As another manifestation of my resolution, I've resolved to be less tight-fisted when it comes to spending money on being nicer to myself. This is not really about clothes or shopping, at least not at the moment. It's more about things like getting the gym membership, getting massages occasionally, or actually taking more vacations this year. I've always been frugal, although not consistently so, but my time being unemployed had left me too cheap for my own good, on occasion.
So anyway that's my resolution for the year.

* Of course, losing weight and looking better is also goal but I'm making it I won't bore you with that. If you want a virtual workout buddy or diet buddy, I'm your biddy buddy and we can converse by other means, but I won't blog about the specifics unless there is another reason to do so.

** even some of the students aren't too fond of the on-campus gym. There were some at the new gym last night, and one of the grad students in the group splurged for a one-month membership at the downtown, fancier location. The offshoot of this, and the transient nature of the academic community, is that gym membership policies are very different here. Initiation fees are pretty low (I paid $10) and it's month-to-month. Short term memberships are available for not too much more than ongoing ones, and lack the initiation fee. This is all very different than back in the Bay Area.

Sunday, January 1, 2012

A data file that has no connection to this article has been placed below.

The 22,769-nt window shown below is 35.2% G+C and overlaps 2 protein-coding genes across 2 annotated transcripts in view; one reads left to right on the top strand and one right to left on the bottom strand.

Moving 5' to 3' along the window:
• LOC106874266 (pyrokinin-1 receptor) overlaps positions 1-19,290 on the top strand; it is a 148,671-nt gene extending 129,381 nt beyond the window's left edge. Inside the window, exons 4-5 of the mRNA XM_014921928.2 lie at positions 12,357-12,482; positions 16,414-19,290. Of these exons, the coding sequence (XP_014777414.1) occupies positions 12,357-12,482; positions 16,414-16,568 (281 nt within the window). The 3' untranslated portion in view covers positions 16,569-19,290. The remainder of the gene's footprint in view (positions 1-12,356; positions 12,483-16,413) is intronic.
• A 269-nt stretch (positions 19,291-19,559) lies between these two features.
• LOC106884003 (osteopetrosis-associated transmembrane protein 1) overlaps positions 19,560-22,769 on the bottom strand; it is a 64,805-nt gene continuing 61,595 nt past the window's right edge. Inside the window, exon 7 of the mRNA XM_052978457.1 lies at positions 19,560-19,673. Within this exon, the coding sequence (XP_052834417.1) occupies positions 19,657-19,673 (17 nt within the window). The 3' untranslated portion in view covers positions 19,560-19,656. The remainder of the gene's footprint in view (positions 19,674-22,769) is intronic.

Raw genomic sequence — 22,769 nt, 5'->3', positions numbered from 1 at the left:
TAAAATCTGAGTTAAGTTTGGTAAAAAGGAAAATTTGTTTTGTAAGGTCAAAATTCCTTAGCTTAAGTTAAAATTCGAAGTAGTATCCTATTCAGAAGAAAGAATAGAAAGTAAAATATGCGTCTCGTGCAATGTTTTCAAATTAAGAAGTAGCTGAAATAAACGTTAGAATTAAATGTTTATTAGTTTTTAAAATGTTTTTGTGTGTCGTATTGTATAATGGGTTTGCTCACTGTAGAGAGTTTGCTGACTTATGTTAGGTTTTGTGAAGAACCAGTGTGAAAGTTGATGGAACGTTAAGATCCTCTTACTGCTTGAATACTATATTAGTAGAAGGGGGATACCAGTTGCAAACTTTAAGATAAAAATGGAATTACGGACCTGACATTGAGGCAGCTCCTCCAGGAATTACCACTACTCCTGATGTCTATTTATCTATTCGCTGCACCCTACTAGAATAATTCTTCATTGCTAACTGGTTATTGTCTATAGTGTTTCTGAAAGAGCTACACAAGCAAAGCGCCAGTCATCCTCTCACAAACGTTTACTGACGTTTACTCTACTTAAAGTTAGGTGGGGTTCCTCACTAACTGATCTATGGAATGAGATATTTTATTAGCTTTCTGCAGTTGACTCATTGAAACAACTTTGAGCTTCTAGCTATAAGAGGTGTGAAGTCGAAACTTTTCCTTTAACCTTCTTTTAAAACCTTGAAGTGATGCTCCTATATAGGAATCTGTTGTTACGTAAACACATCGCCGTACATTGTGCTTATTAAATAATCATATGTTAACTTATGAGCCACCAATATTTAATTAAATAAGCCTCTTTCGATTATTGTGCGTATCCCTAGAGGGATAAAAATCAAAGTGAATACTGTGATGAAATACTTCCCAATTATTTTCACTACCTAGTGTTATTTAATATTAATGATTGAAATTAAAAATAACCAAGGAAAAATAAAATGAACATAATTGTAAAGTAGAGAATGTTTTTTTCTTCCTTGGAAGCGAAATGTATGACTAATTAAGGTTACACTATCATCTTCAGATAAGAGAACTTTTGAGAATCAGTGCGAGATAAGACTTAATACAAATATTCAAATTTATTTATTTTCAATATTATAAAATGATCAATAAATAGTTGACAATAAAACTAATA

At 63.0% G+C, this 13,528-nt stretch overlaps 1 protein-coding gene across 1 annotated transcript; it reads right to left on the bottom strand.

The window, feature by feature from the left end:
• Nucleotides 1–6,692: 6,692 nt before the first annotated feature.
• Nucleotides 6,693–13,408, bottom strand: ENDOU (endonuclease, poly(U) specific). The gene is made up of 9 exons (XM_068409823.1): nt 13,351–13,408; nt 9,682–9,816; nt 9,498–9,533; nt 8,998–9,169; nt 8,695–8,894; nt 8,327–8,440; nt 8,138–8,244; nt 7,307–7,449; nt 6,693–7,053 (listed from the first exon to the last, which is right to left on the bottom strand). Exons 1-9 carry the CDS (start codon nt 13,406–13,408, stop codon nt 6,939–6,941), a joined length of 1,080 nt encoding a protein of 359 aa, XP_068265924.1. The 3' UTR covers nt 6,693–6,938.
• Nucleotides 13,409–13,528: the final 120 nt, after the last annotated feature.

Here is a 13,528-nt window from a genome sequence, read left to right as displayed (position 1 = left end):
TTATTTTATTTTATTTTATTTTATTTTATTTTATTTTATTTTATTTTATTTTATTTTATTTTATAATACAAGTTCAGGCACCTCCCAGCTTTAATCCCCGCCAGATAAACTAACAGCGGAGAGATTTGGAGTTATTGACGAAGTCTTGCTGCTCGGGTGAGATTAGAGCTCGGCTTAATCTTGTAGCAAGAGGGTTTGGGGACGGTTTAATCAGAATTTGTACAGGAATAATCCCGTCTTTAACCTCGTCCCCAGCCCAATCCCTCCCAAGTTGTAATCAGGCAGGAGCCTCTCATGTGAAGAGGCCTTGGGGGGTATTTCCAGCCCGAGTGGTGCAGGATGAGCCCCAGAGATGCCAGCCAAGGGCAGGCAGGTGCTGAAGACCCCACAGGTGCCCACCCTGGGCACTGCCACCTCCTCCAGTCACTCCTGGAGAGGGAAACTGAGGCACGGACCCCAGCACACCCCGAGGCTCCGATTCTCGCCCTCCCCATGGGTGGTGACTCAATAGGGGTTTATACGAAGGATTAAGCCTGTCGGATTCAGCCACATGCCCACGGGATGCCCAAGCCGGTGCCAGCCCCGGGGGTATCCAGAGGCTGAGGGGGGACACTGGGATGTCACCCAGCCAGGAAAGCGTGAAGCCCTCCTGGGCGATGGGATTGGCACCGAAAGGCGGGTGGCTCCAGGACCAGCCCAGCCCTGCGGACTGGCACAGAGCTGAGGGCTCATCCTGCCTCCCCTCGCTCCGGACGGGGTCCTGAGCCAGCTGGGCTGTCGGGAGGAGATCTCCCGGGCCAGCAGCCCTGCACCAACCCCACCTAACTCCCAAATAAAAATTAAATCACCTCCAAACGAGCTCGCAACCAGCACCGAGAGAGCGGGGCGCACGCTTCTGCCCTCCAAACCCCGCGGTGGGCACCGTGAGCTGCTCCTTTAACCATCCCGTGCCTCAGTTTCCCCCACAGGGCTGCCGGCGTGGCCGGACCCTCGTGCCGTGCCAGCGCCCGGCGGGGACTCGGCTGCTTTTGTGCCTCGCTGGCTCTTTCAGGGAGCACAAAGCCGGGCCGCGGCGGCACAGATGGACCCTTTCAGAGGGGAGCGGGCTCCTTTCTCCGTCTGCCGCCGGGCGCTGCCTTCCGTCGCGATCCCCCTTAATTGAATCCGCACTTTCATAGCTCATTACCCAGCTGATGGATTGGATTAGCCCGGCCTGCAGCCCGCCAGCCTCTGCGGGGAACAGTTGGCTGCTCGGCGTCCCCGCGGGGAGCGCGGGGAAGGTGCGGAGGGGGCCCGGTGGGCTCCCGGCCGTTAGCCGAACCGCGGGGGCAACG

Control Freak

It may come as a bit of a surprise to some of you that I am a control freak at work. Then again, maybe it doesn't. Nonetheless I don't remember being one in my previous job. It helped that my former coworkers were pretty competent, to say the least.
I knew I'd be a control freak about my robot. I didn't realize I'd turn into a control freak about all the other instruments in the room.
It didn't start out that way. The first instruments arrived, were set up, I got trained on them, trained the students how to use them, and then tried to become somewhat hands off. This failed miserably at first. I have difficulty ignoring anything that is in my lab, but was just enough hands on to feel annoyed by it but was not hands on enough to prevent the inevitable problems caused by carelessness. Thus commenced a long and annoying bout of troubleshooting, punctuated by the arrival of two more pieces of equipment. I won't bore you with the details, I was a very cranky old biddy for a while. Eventually I got everything up and running.
During this time, I had a conversation with my boss. He knew I was frustrated by things and suggested that I let the students take full responsibility for the non-robotic equipment. I did and felt a lot better and had more time for chemistry.
You can probably guess where this is going. Yup. When I got back from vacation the fussiest of the instruments had been allowed to run dry. I started to troubleshoot, and then realized that it was completely fucked up that I was even considering doing this on New Years Eve. Anyway, it will take a bit of troubleshooting and I am pretty annoyed. I had debated taking the instrument off-line over vacation, but the student who's in charge was around wanted to use it. I don't like being a control freak, but the alternative is still a pain.